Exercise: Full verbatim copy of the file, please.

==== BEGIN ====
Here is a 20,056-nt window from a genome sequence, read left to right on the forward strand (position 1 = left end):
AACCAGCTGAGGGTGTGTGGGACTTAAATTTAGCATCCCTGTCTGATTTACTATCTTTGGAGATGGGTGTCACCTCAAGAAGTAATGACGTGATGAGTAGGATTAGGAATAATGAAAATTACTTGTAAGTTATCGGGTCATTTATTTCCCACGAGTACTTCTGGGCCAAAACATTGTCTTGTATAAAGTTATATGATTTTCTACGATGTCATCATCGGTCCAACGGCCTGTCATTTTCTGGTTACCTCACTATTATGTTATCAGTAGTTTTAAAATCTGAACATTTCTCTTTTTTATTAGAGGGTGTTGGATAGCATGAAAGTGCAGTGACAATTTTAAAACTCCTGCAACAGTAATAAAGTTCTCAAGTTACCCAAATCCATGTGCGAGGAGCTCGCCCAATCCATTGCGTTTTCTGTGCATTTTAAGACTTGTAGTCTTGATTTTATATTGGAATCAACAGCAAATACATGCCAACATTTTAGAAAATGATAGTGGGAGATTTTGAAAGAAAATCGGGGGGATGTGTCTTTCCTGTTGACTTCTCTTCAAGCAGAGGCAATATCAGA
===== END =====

Here is a 20,056-nt window from a genome sequence, read left to right on the forward strand (position 1 = left end):
AACCAGCTGAGGGTGTGTGGGACTTAAATTTAGCATCCCTGTCTGATTTACTATCTTTGGAGATGGGTGTCACCTCAAGAAGTAATGACGTGATGAGTAGGATTAGGAATAATGAAAATTACTTGTAAGTTATCGGGTCATTTATTTCCCACGAGTACTTCTGGGCCAAAACATTGTCTTGTATAAAGTTATATGATTTTCTACGATGTCATCATCGGTCCAACGGCCTGTCATTTTCTGGTTACCTCACTATTATGTTATCAGTAGTTTTAAAATCTGAACATTTCTCTTTTTTATTAGAGGGTGTTGGATAGCATGAAAGTGCAGTGACAATTTTAAAACTCCTGCAACAGTAATAAAGTTCTCAAGTTACCCAAATCCATGTGCGAGGAGCTCGCCCAATCCATTGCGTTTTCTGTGCATTTTAAGACTTGTAGTCTTGATTTTATATTGGAATCAACAGCAAATACATGCCAACATTTTAGAAAATGATAGTGGGAGATTTTGAAAGAAAATCGGGGGGATGTGTCTTTCCTGTTGACTTCTCTTCAAGCAGAGGCAATATCAGA